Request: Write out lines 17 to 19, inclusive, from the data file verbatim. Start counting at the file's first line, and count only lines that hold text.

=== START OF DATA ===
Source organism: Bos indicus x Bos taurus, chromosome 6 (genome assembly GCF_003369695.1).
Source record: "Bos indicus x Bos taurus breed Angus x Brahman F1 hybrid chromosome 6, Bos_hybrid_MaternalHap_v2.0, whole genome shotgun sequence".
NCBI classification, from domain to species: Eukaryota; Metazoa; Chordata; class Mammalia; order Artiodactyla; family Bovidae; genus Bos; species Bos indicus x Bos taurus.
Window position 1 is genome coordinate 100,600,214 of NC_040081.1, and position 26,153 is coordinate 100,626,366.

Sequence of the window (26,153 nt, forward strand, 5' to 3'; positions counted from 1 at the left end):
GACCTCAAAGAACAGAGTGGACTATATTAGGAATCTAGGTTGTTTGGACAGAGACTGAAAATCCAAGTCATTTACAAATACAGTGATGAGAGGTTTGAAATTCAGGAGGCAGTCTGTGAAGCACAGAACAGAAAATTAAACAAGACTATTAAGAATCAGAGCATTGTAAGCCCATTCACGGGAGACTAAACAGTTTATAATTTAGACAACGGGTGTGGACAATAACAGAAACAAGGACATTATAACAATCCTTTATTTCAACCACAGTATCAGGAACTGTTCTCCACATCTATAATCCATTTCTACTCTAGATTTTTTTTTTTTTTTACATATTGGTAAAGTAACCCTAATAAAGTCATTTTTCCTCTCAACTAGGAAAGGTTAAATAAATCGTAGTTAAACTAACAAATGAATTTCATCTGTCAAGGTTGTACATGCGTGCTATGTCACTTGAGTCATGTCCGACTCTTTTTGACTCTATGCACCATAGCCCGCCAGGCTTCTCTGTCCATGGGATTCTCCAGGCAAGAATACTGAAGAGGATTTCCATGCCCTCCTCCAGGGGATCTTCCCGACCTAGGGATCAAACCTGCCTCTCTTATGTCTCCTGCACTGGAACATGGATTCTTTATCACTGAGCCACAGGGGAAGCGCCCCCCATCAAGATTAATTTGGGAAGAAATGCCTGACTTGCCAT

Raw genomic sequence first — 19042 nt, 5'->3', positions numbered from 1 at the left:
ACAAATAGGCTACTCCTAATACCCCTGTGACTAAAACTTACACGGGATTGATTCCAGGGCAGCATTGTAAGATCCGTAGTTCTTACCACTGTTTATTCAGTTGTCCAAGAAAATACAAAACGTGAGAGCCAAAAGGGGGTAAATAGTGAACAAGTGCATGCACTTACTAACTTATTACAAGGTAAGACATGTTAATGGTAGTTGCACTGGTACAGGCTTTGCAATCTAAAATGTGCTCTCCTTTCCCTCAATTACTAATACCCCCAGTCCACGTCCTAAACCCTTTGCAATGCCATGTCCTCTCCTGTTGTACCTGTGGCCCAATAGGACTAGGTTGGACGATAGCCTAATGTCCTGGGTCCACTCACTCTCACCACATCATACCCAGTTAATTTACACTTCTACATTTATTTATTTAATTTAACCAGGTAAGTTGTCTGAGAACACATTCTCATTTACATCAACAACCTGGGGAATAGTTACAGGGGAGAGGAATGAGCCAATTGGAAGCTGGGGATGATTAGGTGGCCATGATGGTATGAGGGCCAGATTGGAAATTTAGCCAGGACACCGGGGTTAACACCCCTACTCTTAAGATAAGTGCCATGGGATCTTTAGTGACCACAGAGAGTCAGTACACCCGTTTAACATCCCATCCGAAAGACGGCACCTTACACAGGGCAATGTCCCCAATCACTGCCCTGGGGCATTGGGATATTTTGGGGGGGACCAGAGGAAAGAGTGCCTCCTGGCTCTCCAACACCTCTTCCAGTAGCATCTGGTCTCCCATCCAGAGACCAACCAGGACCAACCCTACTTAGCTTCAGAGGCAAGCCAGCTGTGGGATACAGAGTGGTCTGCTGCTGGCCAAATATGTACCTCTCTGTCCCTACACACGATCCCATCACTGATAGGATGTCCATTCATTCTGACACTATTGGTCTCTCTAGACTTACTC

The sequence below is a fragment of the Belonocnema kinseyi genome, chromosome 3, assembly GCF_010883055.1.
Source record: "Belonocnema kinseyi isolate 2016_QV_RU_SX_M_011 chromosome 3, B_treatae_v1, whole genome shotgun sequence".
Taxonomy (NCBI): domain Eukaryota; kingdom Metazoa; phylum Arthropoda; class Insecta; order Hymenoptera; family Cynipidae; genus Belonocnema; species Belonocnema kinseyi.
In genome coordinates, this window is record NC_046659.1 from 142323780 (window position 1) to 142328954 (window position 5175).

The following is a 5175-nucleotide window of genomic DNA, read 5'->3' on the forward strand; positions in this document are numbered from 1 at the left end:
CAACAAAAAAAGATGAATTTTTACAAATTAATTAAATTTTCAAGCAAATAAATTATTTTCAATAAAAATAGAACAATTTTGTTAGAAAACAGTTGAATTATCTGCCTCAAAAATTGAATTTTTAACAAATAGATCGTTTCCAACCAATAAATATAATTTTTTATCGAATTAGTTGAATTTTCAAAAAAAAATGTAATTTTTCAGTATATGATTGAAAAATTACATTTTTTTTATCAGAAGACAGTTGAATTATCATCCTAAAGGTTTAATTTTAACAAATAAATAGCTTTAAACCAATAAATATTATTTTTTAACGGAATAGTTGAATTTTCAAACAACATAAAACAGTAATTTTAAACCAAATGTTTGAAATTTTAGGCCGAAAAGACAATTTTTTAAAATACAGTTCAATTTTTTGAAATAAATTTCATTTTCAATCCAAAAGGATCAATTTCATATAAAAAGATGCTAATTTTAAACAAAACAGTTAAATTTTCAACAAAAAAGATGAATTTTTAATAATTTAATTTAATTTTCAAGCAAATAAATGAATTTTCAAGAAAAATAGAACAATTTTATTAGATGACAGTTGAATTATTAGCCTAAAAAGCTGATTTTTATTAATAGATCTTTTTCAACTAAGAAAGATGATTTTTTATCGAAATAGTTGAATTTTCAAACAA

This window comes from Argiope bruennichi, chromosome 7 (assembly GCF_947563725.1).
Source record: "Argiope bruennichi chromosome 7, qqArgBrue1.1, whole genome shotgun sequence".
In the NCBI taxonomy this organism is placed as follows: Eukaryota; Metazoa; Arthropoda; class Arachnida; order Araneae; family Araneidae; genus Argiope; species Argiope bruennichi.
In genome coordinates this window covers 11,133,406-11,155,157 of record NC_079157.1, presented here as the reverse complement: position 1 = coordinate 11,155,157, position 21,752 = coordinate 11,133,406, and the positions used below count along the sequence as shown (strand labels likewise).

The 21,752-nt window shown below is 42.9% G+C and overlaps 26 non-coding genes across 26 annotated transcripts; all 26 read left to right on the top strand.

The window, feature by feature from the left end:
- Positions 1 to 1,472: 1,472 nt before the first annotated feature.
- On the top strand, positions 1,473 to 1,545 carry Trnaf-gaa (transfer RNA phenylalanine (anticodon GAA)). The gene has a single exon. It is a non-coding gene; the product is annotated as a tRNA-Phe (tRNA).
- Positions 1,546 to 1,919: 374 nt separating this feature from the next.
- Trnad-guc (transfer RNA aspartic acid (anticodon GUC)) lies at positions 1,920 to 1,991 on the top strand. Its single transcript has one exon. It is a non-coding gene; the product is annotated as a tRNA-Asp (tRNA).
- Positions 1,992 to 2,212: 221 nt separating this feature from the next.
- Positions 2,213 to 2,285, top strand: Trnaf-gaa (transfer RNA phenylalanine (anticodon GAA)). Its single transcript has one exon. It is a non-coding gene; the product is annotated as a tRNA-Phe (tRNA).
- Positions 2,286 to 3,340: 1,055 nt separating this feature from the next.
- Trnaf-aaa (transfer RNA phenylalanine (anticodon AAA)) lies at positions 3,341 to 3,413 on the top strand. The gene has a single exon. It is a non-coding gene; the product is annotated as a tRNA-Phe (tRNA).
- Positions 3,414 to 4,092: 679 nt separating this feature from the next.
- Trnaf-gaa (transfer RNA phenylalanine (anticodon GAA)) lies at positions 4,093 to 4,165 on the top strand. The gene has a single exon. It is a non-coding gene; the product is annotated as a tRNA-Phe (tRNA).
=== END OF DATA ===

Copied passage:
In the NCBI taxonomy this organism is placed as follows: Eukaryota; Metazoa; Arthropoda; class Arachnida; order Araneae; family Araneidae; genus Argiope; species Argiope bruennichi.
In genome coordinates this window covers 11,133,406-11,155,157 of record NC_079157.1, presented here as the reverse complement: position 1 = coordinate 11,155,157, position 21,752 = coordinate 11,133,406, and the positions used below count along the sequence as shown (strand labels likewise).

The 21,752-nt window shown below is 42.9% G+C and overlaps 26 non-coding genes across 26 annotated transcripts; all 26 read left to right on the top strand.